Legislature slows Duluth plan to fix the city’s streets

Not so fast, Duluth.

Despite voter approval, state lawmakers failed to ratify a ½-percent sales tax in the Duluth to fix the city’s streets. The city projected generating $7 million annually through the local sales tax hike.

All that was needed to impose the tax was a ‘thumbs up’ from the Legislature. The plan required no state money.

Duluth mayor disheartened

Reacting to the legislative inaction, Duluth Mayor Emily Larson who spearheaded the sales-tax-for-streets idea told the Duluth News Tribune she was disheartened. “It’s frustrating to have such a clear message sent by the electorate and to not have that honored.”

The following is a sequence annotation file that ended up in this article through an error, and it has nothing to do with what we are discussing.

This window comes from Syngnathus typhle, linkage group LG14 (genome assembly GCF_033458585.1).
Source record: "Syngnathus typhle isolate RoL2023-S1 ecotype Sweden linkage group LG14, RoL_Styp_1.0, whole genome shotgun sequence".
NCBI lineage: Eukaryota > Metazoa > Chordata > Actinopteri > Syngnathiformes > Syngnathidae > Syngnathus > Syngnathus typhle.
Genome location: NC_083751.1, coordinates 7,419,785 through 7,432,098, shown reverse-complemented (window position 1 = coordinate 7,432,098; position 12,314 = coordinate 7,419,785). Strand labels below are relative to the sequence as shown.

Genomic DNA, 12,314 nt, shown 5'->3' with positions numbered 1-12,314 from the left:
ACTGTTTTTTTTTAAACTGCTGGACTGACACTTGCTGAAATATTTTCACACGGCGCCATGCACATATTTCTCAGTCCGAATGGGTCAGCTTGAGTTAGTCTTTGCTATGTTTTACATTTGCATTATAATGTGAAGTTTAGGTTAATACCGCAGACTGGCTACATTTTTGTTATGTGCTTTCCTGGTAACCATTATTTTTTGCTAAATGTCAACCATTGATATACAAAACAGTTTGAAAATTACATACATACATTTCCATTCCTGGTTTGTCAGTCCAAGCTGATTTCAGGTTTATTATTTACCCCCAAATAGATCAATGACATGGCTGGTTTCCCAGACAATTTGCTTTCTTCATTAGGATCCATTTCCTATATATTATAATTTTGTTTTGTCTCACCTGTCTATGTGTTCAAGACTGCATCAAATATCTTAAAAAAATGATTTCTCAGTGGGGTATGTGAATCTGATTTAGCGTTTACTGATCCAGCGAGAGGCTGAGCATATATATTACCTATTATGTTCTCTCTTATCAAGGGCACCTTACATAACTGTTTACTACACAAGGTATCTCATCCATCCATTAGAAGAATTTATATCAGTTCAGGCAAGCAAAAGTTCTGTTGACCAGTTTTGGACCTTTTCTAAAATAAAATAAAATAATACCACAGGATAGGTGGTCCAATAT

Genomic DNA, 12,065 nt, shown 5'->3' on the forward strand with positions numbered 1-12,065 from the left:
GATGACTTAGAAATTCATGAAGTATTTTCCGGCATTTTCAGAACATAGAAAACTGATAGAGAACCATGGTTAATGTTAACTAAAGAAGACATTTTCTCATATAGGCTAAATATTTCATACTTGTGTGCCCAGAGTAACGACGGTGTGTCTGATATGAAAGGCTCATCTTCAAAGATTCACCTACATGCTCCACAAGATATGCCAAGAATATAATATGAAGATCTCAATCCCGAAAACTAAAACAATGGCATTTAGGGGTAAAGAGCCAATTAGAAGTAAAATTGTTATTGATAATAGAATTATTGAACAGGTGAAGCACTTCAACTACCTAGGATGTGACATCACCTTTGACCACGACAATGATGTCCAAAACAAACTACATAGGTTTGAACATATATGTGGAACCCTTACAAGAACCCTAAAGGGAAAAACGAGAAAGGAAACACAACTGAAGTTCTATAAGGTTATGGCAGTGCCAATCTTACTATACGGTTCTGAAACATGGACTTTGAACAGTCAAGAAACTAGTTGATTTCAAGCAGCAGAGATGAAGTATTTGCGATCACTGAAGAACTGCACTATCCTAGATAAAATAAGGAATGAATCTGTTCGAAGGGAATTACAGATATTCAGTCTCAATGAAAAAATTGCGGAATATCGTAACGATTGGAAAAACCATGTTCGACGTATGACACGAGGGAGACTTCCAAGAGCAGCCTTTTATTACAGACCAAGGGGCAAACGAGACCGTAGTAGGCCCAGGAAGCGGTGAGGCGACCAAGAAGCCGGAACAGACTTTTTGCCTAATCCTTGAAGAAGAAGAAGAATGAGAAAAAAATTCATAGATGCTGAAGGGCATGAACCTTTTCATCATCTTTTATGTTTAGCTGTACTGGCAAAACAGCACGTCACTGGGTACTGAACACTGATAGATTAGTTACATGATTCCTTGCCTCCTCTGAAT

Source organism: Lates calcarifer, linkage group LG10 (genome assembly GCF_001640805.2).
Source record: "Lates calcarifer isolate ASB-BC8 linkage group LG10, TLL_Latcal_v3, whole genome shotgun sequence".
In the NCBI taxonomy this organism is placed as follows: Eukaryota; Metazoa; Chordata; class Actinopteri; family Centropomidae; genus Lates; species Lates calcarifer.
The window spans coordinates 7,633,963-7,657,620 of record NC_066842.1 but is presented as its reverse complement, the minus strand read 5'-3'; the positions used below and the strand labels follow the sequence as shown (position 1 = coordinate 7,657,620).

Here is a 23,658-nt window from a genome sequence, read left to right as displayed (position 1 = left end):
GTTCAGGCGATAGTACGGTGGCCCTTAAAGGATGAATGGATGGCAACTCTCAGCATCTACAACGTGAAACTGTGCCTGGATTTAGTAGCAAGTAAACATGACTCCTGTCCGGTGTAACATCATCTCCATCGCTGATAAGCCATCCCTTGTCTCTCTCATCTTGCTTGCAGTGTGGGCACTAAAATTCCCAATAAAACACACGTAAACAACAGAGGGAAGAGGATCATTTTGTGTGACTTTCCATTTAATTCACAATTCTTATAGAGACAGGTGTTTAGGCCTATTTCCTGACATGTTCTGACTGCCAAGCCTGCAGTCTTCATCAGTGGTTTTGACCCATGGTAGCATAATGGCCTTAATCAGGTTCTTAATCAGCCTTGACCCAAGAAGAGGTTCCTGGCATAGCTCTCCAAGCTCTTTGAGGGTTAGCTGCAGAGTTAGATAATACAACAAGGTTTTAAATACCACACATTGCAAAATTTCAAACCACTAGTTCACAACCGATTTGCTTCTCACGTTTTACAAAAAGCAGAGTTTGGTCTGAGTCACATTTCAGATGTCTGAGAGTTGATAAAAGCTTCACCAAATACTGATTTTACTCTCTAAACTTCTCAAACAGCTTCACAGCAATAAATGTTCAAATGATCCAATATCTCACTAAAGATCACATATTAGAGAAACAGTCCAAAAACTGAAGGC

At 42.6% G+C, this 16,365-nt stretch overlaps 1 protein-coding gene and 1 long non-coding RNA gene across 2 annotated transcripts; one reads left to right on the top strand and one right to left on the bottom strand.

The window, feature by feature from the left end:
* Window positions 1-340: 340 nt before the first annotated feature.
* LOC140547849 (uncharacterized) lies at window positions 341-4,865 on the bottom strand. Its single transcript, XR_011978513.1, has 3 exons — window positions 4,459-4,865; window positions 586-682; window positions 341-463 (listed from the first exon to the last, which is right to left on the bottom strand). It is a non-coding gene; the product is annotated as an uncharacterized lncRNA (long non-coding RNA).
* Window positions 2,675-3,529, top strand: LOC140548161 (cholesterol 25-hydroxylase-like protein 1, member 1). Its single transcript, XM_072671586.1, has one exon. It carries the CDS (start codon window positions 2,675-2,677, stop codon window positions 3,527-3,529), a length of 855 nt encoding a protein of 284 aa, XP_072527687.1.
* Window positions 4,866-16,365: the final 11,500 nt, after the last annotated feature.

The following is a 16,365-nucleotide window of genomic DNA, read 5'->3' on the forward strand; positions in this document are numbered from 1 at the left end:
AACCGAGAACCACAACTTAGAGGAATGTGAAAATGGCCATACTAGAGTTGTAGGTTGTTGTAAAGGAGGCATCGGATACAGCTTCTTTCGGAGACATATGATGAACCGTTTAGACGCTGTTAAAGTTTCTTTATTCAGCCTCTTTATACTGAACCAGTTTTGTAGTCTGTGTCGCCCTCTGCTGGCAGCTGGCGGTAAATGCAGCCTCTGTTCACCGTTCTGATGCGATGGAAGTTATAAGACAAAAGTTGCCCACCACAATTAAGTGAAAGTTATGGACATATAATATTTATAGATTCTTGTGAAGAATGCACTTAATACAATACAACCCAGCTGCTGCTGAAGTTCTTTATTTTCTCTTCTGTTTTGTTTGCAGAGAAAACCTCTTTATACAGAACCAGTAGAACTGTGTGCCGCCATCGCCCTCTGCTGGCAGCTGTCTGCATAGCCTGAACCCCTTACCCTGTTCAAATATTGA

She’s not the only one disappointed.

The News Tribune Editorial Board called the Legislative inaction “a massive failure.”  The Star Tribune Editorial Board warned that the legislative inaction “will fuel a growing sense among Minnesota local governments that state government is no longer a reliable partner.” 

This issue isn’t dead. Larson intends to bring her city’s request to authorize the voter-approved local sales tax back to the Legislature in 2019.

And, don’t count her out. As reported in an earlier Bye Bye Potholes blog post, Don Ness, a friend and former mayor, said earlier this year: “She’s a young woman and she’s just getting started. The sky’s the limit.”